From the pocket of his jeans, he pulled a stack of pictures of Beyoncé, carefully unfolded them, and placed them on the table for everyone to see. Then, Adebiyi Adekola opened his flannel shirt to reveal the Beyoncé T-shirt underneath. He was on his way to request a song — Beyoncé, of course — when DJ John Thorp beat him to the punch.
As “Put a Ring on It” blared from the speakers, Adekola flashed Thorp a smile, then cut loose on the dance floor at Banquets of Minnesota in Fridley.
Adekola is one of the many regulars at Our Dance Place, a nonprofit that provides get-togethers for people with special needs. On a recent weeknight, he shared the dance floor with people in their late teens to middle age, who grooved in high heels and Crocs, walkers and wheelchairs.
Those who have trouble speaking were just as welcome as those who have trouble walking. Avid dancers and belt-it-out singers mingled with a few quiet types, who nodded to the music but didn’t get up to dance. Caretakers and parents were in attendance, too. The festive mood was just right for the people with physical and developmental difficulties who came to dance, mingle and enjoy a couple of hours of unstructured fun in a supportive environment.
“The world can be a cruel place,” said Helen Jorgensen, a part-time caretaker. “This is one of those few places individuals can feel safe and socialize.”
John Thorp and Michael Wines created Our Dance Place last February, starting with Monday nights in Fridley. Within months, they added dances in Blaine on Tuesdays and Forest Lake on Wednesdays.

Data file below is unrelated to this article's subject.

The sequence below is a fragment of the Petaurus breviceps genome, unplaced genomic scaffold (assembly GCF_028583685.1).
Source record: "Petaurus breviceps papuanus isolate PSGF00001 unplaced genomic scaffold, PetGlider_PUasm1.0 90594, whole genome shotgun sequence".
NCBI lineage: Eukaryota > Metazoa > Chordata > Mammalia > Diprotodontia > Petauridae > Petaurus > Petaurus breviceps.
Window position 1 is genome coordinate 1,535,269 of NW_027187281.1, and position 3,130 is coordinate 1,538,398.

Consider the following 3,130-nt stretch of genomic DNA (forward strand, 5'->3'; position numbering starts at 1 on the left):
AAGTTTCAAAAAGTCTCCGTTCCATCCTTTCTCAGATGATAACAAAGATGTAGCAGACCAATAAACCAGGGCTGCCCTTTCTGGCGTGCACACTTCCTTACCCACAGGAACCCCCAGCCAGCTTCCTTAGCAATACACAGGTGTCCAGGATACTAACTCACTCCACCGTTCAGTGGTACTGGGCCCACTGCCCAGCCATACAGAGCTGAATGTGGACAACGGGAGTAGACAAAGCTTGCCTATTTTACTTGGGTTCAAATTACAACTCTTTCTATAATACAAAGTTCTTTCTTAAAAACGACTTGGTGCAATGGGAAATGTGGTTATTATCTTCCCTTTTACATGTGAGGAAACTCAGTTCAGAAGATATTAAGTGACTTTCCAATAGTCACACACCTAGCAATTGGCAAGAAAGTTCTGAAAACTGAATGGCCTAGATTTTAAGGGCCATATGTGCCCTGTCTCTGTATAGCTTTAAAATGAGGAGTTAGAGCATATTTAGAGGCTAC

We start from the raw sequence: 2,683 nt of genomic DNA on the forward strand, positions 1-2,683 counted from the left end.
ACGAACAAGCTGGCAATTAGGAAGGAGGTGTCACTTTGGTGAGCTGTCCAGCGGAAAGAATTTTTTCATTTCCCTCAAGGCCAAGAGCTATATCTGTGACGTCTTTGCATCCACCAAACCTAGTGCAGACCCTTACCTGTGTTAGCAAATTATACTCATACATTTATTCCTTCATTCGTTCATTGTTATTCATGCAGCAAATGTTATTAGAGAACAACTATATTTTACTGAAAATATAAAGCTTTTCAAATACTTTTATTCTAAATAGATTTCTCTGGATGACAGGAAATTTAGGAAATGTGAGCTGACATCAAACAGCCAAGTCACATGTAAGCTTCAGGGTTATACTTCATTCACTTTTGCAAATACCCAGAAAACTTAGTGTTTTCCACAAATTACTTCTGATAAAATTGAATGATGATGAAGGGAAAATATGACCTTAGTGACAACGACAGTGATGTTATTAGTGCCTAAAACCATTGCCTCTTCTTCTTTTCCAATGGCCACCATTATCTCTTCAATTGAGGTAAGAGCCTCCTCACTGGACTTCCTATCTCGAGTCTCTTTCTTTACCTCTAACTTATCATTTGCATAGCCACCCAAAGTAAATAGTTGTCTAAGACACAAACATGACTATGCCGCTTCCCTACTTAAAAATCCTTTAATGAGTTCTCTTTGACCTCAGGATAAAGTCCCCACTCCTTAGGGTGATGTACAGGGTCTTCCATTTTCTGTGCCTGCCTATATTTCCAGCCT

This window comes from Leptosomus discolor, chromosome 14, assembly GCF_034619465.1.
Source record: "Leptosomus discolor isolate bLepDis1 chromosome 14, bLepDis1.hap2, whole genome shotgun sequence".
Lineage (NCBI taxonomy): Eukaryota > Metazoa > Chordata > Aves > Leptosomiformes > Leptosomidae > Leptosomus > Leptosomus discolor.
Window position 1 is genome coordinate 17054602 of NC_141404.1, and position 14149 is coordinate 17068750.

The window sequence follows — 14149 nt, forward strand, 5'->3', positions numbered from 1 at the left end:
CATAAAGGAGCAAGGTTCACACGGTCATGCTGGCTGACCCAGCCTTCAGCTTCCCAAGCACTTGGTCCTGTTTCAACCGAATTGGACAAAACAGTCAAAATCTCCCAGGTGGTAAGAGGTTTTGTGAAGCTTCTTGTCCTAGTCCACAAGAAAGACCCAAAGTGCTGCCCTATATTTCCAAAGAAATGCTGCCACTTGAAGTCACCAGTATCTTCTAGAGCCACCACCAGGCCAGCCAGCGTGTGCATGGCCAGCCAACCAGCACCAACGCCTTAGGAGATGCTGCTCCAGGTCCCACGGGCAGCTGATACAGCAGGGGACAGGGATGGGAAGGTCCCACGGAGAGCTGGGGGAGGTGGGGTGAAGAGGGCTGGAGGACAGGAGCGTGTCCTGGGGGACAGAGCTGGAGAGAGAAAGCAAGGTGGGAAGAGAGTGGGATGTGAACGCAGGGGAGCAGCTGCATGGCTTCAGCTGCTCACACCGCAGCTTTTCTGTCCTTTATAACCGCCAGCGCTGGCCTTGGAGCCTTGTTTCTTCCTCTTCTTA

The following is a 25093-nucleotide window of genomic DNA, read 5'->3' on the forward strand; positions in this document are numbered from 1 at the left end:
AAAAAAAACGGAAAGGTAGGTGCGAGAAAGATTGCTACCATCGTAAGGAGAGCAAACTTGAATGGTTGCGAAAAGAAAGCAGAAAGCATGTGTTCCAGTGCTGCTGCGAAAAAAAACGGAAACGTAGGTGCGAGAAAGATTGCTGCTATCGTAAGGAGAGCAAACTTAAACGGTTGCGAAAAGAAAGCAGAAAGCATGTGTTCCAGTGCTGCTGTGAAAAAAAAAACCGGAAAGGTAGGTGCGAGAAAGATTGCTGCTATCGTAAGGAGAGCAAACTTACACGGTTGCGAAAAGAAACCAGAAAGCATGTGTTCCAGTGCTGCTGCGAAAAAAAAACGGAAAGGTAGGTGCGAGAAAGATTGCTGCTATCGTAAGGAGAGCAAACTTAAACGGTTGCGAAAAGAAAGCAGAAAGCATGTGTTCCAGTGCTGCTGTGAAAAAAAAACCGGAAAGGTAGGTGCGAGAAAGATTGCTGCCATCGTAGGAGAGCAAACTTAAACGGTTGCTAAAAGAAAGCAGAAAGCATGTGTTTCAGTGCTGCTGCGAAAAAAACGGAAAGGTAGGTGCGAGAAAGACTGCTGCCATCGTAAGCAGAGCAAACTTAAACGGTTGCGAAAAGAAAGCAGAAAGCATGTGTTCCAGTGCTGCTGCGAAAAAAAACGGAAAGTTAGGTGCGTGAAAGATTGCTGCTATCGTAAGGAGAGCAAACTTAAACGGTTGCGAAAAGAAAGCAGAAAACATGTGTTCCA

“We entertain about 800 people a week,” said Wines, an interior designer and retired paraprofessional for special-needs students.
While there are state-funded programs to help disabled people find jobs and housing, there is little funding and few organizations to cater to their social needs.
“We have this premium in our society. Academics for kids, and productivity for adults,” said Christopher Watson, a research associate at the University of Minnesota’s College of Education and Human Development. “Emotional development maybe takes a back seat.”
That’s why Wines and Thorp, a longtime musician and retired VA nurse, created the dancing get-togethers.
“They’re lonely,” Thorp said of the disabled people they serve. “You see them in Wal-Mart, pushing a cart, looking at things. Doing nothing. They don’t have a place where they can be secure and have fun.”
Dinner and a dance
On a recent night at Our Dance Place, the crowd seemed to be having nothing but fun.
Thorp was in fine form, as well, displaying his almost encyclopedic knowledge of tunes. The man, though almost 70, knew his covers, his rap, his country, his R&B. When asked for a song, he’d often ask “Which version?” so he could make the right selection.
Although many of the regulars at Our Dance Place have jobs, most said that once work is over they have little or nothing to do. If they weren’t dancing, they’d be at home and alone.
“We come here every week,” said Jody Turcotte. “No other place does this. It’s like a nightclub for us.”
But it’s more than a nightclub. Our Dance Place also serves dinner, which costs $5 to $7. A ticket in is $5 flat.
Thorp and Wines said they’d rather do away with the fees, but food needs to be bought and space needs to be rented, they said.
In Fridley and Blaine, Banquets of Minnesota rents a large hall to Our Dance Place for 80 percent off the usual cost, said Leslie Bellamy, a co-owner of Banquets. She’s happy to be able to do it.
“Money doesn’t matter,” she said, “as long as they can get here and shake their booties.”
Barry Lytton is a University of Minnesota student on assignment for the Star Tribune.